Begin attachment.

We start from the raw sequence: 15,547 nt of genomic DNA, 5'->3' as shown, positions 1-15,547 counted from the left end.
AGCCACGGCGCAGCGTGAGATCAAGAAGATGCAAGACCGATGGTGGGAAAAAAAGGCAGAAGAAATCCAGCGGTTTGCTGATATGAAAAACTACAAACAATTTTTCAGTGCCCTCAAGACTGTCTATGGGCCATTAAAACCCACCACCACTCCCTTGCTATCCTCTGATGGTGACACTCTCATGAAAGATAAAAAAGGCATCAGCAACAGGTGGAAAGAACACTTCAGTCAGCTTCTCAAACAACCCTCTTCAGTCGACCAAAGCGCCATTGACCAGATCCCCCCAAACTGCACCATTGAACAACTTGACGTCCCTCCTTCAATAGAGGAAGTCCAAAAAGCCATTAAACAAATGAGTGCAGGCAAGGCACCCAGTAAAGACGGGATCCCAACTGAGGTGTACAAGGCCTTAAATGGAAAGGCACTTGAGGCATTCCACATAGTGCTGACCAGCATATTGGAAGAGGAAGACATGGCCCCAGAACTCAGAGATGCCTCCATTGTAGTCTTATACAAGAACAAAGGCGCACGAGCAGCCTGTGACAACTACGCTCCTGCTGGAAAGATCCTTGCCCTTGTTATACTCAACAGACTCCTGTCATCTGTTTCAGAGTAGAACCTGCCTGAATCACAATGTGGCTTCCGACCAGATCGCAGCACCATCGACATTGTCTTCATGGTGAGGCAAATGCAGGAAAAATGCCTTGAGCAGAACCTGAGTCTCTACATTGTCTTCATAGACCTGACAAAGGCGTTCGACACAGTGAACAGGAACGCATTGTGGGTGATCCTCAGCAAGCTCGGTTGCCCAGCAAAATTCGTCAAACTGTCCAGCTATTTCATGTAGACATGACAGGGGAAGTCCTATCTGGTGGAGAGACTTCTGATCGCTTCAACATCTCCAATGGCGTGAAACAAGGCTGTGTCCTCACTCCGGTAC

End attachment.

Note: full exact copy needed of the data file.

We start from the raw sequence: 15,547 nt of genomic DNA, 5'->3' as shown, positions 1-15,547 counted from the left end.
AGCCACGGCGCAGCGTGAGATCAAGAAGATGCAAGACCGATGGTGGGAAAAAAAGGCAGAAGAAATCCAGCGGTTTGCTGATATGAAAAACTACAAACAATTTTTCAGTGCCCTCAAGACTGTCTATGGGCCATTAAAACCCACCACCACTCCCTTGCTATCCTCTGATGGTGACACTCTCATGAAAGATAAAAAAGGCATCAGCAACAGGTGGAAAGAACACTTCAGTCAGCTTCTCAAACAACCCTCTTCAGTCGACCAAAGCGCCATTGACCAGATCCCCCCAAACTGCACCATTGAACAACTTGACGTCCCTCCTTCAATAGAGGAAGTCCAAAAAGCCATTAAACAAATGAGTGCAGGCAAGGCACCCAGTAAAGACGGGATCCCAACTGAGGTGTACAAGGCCTTAAATGGAAAGGCACTTGAGGCATTCCACATAGTGCTGACCAGCATATTGGAAGAGGAAGACATGGCCCCAGAACTCAGAGATGCCTCCATTGTAGTCTTATACAAGAACAAAGGCGCACGAGCAGCCTGTGACAACTACGCTCCTGCTGGAAAGATCCTTGCCCTTGTTATACTCAACAGACTCCTGTCATCTGTTTCAGAGTAGAACCTGCCTGAATCACAATGTGGCTTCCGACCAGATCGCAGCACCATCGACATTGTCTTCATGGTGAGGCAAATGCAGGAAAAATGCCTTGAGCAGAACCTGAGTCTCTACATTGTCTTCATAGACCTGACAAAGGCGTTCGACACAGTGAACAGGAACGCATTGTGGGTGATCCTCAGCAAGCTCGGTTGCCCAGCAAAATTCGTCAAACTGTCCAGCTATTTCATGTAGACATGACAGGGGAAGTCCTATCTGGTGGAGAGACTTCTGATCGCTTCAACATCTCCAATGGCGTGAAACAAGGCTGTGTCCTCACTCCGGTAC